On an agential realist account, it is once again possible to acknowledge nature, the body, and materiality in the fullness of their becoming without resorting to the optics of transparency or opacity, the geometries of absolute exteriority or interiority, and the theoretization of the human as either pure cause or pure effect while at the same time remaining resolutely accountable for the role “we” play in the intertwined practices of knowing and becoming.

Physicist Niels Bohr won the Nobel Prize for his quantum model of the atom, which marks the beginning of his seminal contributions to the development of the quantum theory.

were inseparable for him) poses a radical challenge not only to Newtonian physics but also to Cartesian epistemology and its representationalist triadic structure of words, knowers, and things

This account refuses the representationalist fixation on “words” and “things” and the problematic of their relationality, advocating instead a causal relationship between specific exclusionary practices embodied as specific material configurations of the world (i.e., discursive practices/(con)figurations rather than “words”) and specific material phenomena (i.e., relations rather than “things”). This causal relationship between the apparatuses of bodily production and the phenomena produced is one of “agential intra-action.”

Therefore, according to Bohr, the primary epistemological unit is not
independent objects with inherent boundaries and properties but rather

relata do not preexist relations; rather, relata- within-phenomena emerge through specific intra-actions.

The notion of agential separability is of fundamental importance, for in the absence of a classical ontological condition of exteriority between observer and observed it provides the condition for the possibility of objectivity.

In my further elaboration of Bohr’s insights, apparatuses are not mere static arrangements in the world, but rather apparatuses are dynamic (re)configurings of the world, specific agential practices/intra-actions/performances through which specific exclusionary boundaries are enacted. Apparatuses have no inherent “outside” boundary. This indeterminacy of the “outside” boundary represents the impossibility of closure—the ongoing intra-activity in the iterative reconfiguring of the apparatus of bodily production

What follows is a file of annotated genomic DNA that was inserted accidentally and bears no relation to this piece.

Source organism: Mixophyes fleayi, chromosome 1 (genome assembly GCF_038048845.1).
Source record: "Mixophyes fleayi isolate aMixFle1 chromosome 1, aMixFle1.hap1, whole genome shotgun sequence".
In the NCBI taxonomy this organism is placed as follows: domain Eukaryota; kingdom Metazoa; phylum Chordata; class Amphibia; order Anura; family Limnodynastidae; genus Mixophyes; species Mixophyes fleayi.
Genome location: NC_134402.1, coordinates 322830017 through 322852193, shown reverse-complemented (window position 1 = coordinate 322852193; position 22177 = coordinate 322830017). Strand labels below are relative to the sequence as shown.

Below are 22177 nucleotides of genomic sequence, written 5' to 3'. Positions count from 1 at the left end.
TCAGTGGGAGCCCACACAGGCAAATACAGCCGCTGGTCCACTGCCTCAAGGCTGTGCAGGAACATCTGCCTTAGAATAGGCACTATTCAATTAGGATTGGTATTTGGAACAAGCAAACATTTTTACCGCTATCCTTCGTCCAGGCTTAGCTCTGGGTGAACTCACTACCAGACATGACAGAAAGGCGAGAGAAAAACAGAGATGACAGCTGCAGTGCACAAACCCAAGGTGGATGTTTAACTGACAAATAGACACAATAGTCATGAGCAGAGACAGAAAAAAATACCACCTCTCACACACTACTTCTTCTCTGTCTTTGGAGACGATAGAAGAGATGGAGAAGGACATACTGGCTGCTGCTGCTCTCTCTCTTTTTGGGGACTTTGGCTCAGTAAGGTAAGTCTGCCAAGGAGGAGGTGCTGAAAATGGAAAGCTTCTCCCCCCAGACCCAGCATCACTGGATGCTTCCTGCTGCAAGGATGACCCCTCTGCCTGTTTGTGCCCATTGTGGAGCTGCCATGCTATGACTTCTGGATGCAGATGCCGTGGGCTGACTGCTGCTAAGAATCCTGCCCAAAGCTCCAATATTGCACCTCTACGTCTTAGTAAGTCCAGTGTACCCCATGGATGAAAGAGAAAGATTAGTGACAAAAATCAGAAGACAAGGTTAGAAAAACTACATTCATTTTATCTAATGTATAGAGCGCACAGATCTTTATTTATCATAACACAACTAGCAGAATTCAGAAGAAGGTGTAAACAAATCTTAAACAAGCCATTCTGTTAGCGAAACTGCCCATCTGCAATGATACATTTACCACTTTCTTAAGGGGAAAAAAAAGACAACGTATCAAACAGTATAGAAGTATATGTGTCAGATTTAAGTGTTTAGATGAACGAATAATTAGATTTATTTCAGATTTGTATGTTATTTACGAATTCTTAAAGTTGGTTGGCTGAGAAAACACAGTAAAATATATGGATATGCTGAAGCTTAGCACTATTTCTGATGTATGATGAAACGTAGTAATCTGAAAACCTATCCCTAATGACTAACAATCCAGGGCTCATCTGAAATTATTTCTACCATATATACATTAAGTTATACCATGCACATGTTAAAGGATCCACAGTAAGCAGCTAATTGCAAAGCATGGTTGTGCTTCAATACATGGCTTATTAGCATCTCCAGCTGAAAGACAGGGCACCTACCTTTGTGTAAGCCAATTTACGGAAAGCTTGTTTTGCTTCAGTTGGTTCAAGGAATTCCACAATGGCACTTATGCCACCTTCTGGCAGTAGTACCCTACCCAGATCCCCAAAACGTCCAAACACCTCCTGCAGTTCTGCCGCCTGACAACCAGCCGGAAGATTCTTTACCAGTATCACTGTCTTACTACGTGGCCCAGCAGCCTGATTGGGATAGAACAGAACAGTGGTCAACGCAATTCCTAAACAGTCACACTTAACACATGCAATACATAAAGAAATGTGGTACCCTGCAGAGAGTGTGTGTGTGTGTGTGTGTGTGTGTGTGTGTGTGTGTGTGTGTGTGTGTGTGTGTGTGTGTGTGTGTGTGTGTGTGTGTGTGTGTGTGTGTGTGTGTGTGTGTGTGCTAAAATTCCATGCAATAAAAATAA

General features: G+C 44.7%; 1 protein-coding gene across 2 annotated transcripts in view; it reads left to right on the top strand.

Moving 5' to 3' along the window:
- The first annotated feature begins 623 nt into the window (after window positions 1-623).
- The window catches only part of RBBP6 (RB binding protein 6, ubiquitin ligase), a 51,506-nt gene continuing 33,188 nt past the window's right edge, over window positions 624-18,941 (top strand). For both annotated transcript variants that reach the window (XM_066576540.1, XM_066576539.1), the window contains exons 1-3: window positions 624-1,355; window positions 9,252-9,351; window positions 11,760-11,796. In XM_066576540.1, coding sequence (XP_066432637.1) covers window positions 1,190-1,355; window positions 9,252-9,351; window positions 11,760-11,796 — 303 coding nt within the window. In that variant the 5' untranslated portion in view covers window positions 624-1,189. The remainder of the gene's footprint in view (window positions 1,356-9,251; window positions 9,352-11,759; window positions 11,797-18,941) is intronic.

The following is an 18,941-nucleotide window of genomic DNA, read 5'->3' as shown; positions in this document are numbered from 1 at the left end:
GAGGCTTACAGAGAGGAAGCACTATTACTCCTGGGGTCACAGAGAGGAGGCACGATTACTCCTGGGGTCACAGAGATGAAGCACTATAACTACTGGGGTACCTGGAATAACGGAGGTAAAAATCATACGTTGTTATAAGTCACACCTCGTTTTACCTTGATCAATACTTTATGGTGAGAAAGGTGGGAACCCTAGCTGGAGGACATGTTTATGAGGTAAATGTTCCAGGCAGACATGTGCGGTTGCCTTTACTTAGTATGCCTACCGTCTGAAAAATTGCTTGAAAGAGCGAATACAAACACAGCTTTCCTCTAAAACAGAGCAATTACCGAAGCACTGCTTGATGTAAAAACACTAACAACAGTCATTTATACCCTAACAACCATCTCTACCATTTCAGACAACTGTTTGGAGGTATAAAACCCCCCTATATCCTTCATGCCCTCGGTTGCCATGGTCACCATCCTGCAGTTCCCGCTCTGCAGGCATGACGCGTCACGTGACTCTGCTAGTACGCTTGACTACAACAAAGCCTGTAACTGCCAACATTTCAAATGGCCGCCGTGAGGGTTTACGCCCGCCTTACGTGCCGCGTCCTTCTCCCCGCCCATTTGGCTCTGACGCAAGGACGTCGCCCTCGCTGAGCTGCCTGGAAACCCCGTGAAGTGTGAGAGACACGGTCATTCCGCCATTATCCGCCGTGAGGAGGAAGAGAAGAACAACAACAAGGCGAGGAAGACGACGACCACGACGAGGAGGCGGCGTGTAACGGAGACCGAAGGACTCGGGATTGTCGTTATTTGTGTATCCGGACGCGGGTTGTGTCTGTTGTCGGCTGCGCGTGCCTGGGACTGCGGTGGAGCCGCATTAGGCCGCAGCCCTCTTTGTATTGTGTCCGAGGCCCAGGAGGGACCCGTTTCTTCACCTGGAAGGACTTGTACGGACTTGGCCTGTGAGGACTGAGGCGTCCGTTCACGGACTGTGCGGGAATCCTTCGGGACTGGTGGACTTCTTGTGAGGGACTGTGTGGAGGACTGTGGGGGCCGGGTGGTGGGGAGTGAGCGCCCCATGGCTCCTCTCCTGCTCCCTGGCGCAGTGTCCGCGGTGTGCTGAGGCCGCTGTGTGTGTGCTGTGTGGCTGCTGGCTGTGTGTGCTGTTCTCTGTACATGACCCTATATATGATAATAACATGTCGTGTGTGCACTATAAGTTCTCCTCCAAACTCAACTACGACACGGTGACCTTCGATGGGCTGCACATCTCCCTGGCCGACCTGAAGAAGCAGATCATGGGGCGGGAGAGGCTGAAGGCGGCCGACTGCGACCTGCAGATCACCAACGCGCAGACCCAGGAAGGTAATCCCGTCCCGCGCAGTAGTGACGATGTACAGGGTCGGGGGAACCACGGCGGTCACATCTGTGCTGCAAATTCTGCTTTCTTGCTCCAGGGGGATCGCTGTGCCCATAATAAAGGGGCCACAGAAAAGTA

This ongoing flow of agency through which “part” of the world makes itself differentially intelligible to another “part” of the world and through which local causal structures, boundaries, and properties are stabilized and destabilized does not take place in space and time but in the making of spacetime itself.

Temporality and spatiality emerge in this processual

they enact a local cut that produces “objects” of particular knowledge practices within the particular phenomena produced.

, or meanings apart from their mutual intra-actions, Bohr offers a new epistemological framework that calls into question the dualisms of object/subject, knower/known, nature/culture, and word/world.

Meaning is not a property of individual words or groups of words but an ongoing performance of the world in its differential intelligibility. I

What constitutes the “human” (and the “nonhuman”) is not a fixed or pregiven notion, but nor is it a free-floating ideality

Nature is neither a passive surface awaiting the mark of culture nor the end product of cultural performances.

matter is not a fixed essence; rather, matter is substance in its intra-active becoming—not a thing but a doing, a congealing of agency

” are not outside observers of the world. Nor are we simply located at particular places in the world; rather, we are part of the world in its ongoing intra-activity.